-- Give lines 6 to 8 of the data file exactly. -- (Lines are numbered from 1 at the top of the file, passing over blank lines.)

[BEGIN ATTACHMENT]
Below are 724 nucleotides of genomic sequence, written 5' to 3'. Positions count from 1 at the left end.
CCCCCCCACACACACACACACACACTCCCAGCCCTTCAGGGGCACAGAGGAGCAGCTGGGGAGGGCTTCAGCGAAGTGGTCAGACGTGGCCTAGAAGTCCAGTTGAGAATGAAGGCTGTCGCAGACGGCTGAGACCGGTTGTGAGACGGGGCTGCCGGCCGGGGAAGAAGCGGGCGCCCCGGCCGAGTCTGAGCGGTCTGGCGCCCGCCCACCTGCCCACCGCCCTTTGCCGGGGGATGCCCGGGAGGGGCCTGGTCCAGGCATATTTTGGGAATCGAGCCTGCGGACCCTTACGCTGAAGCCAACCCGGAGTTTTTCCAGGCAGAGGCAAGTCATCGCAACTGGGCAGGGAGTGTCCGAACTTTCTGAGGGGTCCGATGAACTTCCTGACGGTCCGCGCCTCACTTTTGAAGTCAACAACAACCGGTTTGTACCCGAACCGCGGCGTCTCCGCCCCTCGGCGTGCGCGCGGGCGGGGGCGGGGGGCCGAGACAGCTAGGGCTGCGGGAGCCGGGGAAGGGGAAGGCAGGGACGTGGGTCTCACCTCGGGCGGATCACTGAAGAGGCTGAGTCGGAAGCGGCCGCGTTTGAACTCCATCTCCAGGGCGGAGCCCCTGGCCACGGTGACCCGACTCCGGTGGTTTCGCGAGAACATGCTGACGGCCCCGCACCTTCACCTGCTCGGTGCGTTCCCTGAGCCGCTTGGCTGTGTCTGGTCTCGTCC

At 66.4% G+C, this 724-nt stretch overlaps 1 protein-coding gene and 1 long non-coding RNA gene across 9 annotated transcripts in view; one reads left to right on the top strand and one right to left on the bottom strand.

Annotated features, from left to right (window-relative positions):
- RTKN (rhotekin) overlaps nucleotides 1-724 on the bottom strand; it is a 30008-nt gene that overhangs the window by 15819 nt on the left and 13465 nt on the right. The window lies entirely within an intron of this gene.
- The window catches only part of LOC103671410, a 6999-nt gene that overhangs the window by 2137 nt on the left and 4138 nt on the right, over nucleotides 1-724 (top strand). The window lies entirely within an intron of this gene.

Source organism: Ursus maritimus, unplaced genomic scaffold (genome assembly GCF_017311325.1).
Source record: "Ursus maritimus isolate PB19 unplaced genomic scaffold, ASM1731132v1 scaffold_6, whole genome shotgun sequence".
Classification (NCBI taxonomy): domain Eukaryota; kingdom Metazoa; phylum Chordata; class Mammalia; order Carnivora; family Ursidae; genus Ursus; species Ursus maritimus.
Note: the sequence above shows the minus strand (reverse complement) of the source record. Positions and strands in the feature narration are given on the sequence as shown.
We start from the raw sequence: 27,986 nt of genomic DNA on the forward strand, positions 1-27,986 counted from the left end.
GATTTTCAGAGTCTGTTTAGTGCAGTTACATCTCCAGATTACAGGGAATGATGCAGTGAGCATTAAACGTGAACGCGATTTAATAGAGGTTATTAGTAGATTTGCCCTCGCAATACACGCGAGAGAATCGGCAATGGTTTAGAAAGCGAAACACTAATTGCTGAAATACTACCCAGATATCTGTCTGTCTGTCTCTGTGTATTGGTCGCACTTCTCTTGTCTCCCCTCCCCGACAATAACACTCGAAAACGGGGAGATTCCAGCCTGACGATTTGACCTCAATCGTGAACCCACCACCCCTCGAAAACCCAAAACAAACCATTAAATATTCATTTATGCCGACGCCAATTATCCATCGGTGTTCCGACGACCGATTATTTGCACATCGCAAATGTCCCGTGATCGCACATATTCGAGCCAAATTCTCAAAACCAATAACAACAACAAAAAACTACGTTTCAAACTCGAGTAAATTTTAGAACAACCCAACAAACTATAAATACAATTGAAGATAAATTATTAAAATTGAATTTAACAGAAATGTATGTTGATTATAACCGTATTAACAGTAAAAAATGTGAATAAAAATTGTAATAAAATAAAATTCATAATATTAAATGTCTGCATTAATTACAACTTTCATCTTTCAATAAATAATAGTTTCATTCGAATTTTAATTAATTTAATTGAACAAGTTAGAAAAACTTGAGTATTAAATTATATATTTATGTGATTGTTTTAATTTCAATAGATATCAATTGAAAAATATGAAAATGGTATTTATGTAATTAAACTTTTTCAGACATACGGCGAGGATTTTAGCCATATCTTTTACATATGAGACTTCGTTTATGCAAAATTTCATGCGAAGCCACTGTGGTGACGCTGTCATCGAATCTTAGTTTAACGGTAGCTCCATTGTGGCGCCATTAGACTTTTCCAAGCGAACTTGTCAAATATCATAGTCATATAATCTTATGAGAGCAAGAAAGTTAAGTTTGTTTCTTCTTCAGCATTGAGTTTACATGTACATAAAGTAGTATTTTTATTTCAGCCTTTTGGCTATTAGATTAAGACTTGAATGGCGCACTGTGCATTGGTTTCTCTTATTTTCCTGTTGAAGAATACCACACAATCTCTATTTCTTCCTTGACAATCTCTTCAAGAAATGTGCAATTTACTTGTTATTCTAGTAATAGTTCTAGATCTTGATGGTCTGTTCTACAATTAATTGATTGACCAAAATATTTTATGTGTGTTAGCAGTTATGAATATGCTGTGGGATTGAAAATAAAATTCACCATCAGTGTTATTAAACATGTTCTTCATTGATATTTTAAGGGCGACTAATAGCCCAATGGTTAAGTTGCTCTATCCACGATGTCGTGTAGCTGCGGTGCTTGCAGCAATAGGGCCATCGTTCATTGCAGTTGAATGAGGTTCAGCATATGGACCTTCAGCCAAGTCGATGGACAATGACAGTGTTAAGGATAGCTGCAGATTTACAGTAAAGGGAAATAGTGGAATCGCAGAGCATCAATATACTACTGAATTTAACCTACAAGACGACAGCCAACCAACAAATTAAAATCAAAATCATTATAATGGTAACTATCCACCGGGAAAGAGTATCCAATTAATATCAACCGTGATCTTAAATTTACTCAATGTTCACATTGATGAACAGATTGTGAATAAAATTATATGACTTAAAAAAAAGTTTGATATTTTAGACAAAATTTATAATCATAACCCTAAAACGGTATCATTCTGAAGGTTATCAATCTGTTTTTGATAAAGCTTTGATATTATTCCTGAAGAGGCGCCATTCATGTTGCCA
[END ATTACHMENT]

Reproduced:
- The window catches only part of LOC103671410, a 6999-nt gene that overhangs the window by 2137 nt on the left and 4138 nt on the right, over nucleotides 1-724 (top strand). The window lies entirely within an intron of this gene.

Source organism: Ursus maritimus, unplaced genomic scaffold (genome assembly GCF_017311325.1).
Source record: "Ursus maritimus isolate PB19 unplaced genomic scaffold, ASM1731132v1 scaffold_6, whole genome shotgun sequence".